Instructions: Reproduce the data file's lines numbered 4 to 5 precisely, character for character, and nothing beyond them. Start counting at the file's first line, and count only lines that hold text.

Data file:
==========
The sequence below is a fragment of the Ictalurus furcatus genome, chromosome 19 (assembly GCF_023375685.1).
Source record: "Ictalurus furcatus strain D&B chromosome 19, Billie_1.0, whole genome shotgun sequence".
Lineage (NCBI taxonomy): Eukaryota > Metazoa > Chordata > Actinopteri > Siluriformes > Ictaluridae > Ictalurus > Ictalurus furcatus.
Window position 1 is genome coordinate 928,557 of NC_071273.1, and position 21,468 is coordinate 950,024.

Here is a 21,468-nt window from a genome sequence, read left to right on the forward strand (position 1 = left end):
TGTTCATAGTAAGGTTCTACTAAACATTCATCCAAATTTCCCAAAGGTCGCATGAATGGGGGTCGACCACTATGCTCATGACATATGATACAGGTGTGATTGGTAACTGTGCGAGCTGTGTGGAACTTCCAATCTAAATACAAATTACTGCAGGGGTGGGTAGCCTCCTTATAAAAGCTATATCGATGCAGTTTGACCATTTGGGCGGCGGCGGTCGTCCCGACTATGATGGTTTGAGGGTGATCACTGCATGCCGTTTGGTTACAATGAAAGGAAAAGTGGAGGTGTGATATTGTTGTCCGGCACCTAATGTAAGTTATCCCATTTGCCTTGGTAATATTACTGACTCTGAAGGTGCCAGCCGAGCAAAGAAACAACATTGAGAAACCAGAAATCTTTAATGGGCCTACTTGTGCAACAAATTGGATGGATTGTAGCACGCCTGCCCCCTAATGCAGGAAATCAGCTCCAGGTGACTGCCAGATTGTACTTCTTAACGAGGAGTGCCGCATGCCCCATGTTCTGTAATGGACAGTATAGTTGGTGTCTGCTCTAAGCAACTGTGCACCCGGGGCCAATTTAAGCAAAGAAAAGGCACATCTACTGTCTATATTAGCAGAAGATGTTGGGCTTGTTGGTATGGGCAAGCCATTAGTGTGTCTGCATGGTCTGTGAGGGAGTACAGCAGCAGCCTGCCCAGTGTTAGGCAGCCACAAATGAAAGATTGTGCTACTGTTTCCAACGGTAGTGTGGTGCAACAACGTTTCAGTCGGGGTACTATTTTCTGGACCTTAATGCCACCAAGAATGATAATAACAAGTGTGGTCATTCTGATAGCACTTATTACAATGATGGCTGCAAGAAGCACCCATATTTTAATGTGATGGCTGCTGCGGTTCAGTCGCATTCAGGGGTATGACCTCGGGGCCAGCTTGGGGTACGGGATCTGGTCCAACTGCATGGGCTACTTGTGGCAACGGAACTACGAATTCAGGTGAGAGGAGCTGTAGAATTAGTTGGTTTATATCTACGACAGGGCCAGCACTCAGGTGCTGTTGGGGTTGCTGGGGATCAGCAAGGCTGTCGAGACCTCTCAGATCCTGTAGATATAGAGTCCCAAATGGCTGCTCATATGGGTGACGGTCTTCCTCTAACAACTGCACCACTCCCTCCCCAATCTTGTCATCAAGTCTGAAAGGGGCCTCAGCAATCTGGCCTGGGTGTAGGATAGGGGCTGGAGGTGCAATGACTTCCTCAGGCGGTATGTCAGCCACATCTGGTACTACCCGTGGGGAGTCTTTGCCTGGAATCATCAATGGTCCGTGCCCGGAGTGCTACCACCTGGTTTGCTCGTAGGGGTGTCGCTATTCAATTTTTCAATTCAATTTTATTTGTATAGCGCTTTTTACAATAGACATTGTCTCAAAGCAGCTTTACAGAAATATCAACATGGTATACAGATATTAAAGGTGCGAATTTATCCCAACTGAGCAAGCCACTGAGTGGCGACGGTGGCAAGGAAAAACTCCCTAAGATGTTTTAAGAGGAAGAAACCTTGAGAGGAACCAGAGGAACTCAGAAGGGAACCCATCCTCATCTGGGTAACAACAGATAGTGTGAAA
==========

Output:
Window position 1 is genome coordinate 928,557 of NC_071273.1, and position 21,468 is coordinate 950,024.

Here is a 21,468-nt window from a genome sequence, read left to right on the forward strand (position 1 = left end):